Reading at Rye Hills

The importance of reading in secondary school cannot be underestimated. Reading not only supports academic success, but it builds self-efficacy in pupils, as well as supporting their mental health and wellbeing. At Rye Hills, we aim to develop confident, articulate readers and foster a lifelong love of reading. Reading, therefore, permeates our curricular and wider curriculum offer and we are committed to ensuring that no students are left behind.

A ‘reading-rich curriculum’, supported by high-quality teaching of reading:

Reading remains a crucial skill throughout secondary school: it is the gateway to both the curriculum and academic success. The stronger the reader a pupil is, the more likely they are to attain strong grades in all subjects (not just English) at GCSE and beyond. Here at Rye Hills, we recognise – and promote – that reading is the curriculum. 

Our ambitious curriculum is mediated through equally ambitious texts and our pupils are enabled to ‘read to learn’ as they begin their secondary journey in Key Stage 3. Curriculum leaders across the Trust have collaborated to integrate a range of rich, purposeful texts with the aim of:

  • bringing their subject disciplines to life
  • enhancing and deepening pupils’ knowledge of the subject studied
  • developing the breadth of background knowledge and cultural capital needed for wider/full curriculum access.

We take our commitment to our ‘reading-rich’ curriculum seriously. With this in mind, ‘reading for knowledge’ is a core strand of our professional development offer, including: 

  • reading to learn: why reading is required to access knowledge and the importance of prior knowledge in when reading
  • disciplinary reading (how to read effectively in specific subject disciplines)
  • anticipating – and overcoming - barriers for pupils in texts 
  • oracy – and language – to support reading
  • explicit vocabulary instruction
  • strategies to develop reading fluency.

Language development underpins reading. That’s why effective oracy is a cornerstone of our teaching. Teachers encourage pupils to express their ideas across the subject range, using taught vocabulary, to deepen their understanding of the subject as well as develop their confidence in language use.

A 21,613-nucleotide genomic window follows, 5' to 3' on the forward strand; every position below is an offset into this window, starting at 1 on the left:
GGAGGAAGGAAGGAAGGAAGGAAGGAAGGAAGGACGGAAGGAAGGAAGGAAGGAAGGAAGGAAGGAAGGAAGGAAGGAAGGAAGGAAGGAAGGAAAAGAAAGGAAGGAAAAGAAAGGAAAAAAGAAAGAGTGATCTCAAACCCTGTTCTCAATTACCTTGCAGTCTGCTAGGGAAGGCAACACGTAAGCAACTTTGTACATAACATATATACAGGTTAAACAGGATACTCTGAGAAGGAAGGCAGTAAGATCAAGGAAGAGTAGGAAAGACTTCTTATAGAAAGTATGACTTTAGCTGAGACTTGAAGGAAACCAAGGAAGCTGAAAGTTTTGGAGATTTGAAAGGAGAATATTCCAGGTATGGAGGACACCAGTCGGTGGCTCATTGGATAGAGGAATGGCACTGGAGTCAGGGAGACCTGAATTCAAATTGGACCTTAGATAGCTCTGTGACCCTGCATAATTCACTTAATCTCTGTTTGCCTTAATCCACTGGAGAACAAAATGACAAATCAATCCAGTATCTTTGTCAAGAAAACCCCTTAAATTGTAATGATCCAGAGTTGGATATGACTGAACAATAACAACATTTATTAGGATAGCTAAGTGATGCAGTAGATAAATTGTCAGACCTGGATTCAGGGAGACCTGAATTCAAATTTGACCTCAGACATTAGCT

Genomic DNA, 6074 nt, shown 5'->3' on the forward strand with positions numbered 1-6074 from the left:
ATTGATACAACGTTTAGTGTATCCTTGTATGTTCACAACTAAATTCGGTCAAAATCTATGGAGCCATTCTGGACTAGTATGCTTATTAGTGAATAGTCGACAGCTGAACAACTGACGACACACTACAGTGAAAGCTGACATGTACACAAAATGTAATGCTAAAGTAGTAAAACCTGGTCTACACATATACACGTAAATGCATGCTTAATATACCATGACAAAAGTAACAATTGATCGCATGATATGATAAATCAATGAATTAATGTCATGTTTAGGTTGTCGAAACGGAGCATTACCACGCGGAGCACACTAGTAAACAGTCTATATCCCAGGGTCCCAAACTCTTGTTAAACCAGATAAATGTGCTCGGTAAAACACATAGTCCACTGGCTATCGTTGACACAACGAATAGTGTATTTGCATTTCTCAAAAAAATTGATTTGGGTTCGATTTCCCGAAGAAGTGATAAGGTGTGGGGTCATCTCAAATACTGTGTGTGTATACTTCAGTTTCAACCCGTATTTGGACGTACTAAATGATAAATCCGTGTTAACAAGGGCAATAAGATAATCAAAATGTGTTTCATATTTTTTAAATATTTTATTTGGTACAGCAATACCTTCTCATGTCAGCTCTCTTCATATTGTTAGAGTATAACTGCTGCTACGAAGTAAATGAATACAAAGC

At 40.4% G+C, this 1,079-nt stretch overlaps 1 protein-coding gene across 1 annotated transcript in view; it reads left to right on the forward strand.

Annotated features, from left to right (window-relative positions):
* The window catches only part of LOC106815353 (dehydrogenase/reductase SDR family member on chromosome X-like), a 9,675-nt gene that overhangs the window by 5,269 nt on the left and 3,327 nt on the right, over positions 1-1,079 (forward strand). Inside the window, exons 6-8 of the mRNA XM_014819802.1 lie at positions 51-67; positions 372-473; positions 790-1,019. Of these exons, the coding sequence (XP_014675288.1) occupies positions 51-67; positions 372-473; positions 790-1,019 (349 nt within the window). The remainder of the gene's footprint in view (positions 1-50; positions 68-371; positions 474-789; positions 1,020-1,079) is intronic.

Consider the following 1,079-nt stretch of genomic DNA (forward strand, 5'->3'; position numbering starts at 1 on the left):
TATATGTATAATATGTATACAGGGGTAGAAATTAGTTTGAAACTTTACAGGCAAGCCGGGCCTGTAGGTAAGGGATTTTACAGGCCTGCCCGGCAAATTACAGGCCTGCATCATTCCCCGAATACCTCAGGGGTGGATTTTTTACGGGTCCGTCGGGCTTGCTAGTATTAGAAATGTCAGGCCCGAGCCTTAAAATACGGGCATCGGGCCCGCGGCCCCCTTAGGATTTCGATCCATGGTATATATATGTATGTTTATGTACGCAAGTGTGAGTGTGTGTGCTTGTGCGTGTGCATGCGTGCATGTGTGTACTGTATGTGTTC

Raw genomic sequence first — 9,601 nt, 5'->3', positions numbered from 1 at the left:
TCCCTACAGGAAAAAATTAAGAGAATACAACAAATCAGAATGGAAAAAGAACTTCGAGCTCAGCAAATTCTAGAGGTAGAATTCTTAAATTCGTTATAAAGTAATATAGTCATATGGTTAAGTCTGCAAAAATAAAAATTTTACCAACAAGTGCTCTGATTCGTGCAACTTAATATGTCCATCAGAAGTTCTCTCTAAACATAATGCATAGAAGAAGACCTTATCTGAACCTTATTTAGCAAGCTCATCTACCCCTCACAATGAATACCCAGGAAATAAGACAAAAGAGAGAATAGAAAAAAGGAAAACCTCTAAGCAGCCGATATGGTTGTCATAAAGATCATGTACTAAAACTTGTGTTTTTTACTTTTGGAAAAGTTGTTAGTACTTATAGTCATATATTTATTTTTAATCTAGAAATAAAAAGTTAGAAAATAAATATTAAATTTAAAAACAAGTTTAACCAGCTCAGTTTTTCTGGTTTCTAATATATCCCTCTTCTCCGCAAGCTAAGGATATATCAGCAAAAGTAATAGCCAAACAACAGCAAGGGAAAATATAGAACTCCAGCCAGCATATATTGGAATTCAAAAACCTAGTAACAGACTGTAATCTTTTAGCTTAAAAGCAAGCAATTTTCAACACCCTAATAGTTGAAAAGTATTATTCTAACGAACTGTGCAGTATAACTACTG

Further, all Key Stage 3 pupils received a weekly or fortnightly reading lesson in English, designed to enable them all to become fluent – and well informed - readers. This lesson explores a range of rich texts with a focus on modes of repeated reading for fluency and knowledge enhancement.  This is supported by a wider cross-discipline KS3 reading homework offer, making use of Microsoft Teams Progress Reader, as well as our registration programme for all pupils. 

Interventions and support for struggling readers:

At Rye Hills, we understand the critical role that reading plays in our pupils' academic success. We recognise that when pupils struggle with reading, it can have a profound impact on their ability to comprehend and engage with texts across all subjects, and the curriculum as a whole. We work closely with our Trust Research School, who are experts in the fields of reading, assessment and interventions, and lead work on these areas nationally and regionally.

Assessment of pupils’ reading follows a staged process: 

  1. Pupils are assessed using NGRT standardised reading assessments. This data provides a starting point for analysis to identify the lowest quintile of the cohort.
  2. Pupils identified undertake a one-to-one diagnostic reading assessment, led by the Research School. Our diagnostic assessments are designed to pinpoint the specific aspects of reading that each pupil finds challenging across four key areas: phonics, vocabulary, reading fluency, and comprehension. Purposeful assessment and precision underpin everything we do.